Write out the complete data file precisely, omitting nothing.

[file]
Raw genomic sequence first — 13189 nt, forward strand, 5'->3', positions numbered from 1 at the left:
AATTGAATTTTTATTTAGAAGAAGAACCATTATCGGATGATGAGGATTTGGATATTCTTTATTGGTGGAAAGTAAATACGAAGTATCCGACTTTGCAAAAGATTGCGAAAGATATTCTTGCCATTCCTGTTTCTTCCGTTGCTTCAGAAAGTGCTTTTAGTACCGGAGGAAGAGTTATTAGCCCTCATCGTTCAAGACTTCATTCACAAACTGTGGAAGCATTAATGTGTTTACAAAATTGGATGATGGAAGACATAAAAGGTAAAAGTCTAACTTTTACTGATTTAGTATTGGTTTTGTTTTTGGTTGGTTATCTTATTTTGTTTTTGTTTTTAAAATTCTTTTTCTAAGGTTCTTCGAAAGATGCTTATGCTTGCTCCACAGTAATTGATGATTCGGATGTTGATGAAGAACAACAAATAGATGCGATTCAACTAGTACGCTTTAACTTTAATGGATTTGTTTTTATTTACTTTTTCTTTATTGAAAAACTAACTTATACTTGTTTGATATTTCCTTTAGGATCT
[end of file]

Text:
Raw genomic sequence first — 13189 nt, forward strand, 5'->3', positions numbered from 1 at the left:
AATTGAATTTTTATTTAGAAGAAGAACCATTATCGGATGATGAGGATTTGGATATTCTTTATTGGTGGAAAGTAAATACGAAGTATCCGACTTTGCAAAAGATTGCGAAAGATATTCTTGCCATTCCTGTTTCTTCCGTTGCTTCAGAAAGTGCTTTTAGTACCGGAGGAAGAGTTATTAGCCCTCATCGTTCAAGACTTCATTCACAAACTGTGGAAGCATTAATGTGTTTACAAAATTGGATGATGGAAGACATAAAAGGTAAAAGTCTAACTTTTACTGATTTAGTATTGGTTTTGTTTTTGGTTGGTTATCTTATTTTGTTTTTGTTTTTAAAATTCTTTTTCTAAGGTTCTTCGAAAGATGCTTATGCTTGCTCCACAGTAATTGATGATTCGGATGTTGATGAAGAACAACAAATAGATGCGATTCAACTAGTACGCTTTAACTTTAATGGATTTGTTTTTATTTACTTTTTCTTTATTGAAAAACTAACTTATACTTGTTTGATATTTCCTTTAGGATCT